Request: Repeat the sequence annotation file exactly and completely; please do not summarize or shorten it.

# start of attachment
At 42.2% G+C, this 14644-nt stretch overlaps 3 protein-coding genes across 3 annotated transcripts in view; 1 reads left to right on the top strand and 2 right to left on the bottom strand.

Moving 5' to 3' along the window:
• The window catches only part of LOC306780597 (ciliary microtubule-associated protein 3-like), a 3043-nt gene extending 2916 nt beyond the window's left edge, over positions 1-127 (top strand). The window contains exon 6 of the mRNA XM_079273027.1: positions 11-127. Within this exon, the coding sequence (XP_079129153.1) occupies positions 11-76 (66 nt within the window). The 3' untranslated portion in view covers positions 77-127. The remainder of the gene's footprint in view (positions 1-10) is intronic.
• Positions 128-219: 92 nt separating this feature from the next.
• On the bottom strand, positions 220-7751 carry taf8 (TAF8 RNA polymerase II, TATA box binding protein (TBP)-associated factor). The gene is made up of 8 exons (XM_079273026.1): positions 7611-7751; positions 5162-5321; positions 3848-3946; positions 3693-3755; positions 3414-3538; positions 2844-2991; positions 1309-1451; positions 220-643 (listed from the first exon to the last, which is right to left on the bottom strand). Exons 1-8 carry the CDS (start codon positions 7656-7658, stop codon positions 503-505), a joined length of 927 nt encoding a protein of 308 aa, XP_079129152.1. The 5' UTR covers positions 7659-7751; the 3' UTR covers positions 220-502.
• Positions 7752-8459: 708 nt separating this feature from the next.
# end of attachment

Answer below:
At 42.2% G+C, this 14644-nt stretch overlaps 3 protein-coding genes across 3 annotated transcripts in view; 1 reads left to right on the top strand and 2 right to left on the bottom strand.

Moving 5' to 3' along the window:
• The window catches only part of LOC306780597 (ciliary microtubule-associated protein 3-like), a 3043-nt gene extending 2916 nt beyond the window's left edge, over positions 1-127 (top strand). The window contains exon 6 of the mRNA XM_079273027.1: positions 11-127. Within this exon, the coding sequence (XP_079129153.1) occupies positions 11-76 (66 nt within the window). The 3' untranslated portion in view covers positions 77-127. The remainder of the gene's footprint in view (positions 1-10) is intronic.
• Positions 128-219: 92 nt separating this feature from the next.
• On the bottom strand, positions 220-7751 carry taf8 (TAF8 RNA polymerase II, TATA box binding protein (TBP)-associated factor). The gene is made up of 8 exons (XM_079273026.1): positions 7611-7751; positions 5162-5321; positions 3848-3946; positions 3693-3755; positions 3414-3538; positions 2844-2991; positions 1309-1451; positions 220-643 (listed from the first exon to the last, which is right to left on the bottom strand). Exons 1-8 carry the CDS (start codon positions 7656-7658, stop codon positions 503-505), a joined length of 927 nt encoding a protein of 308 aa, XP_079129152.1. The 5' UTR covers positions 7659-7751; the 3' UTR covers positions 220-502.
• Positions 7752-8459: 708 nt separating this feature from the next.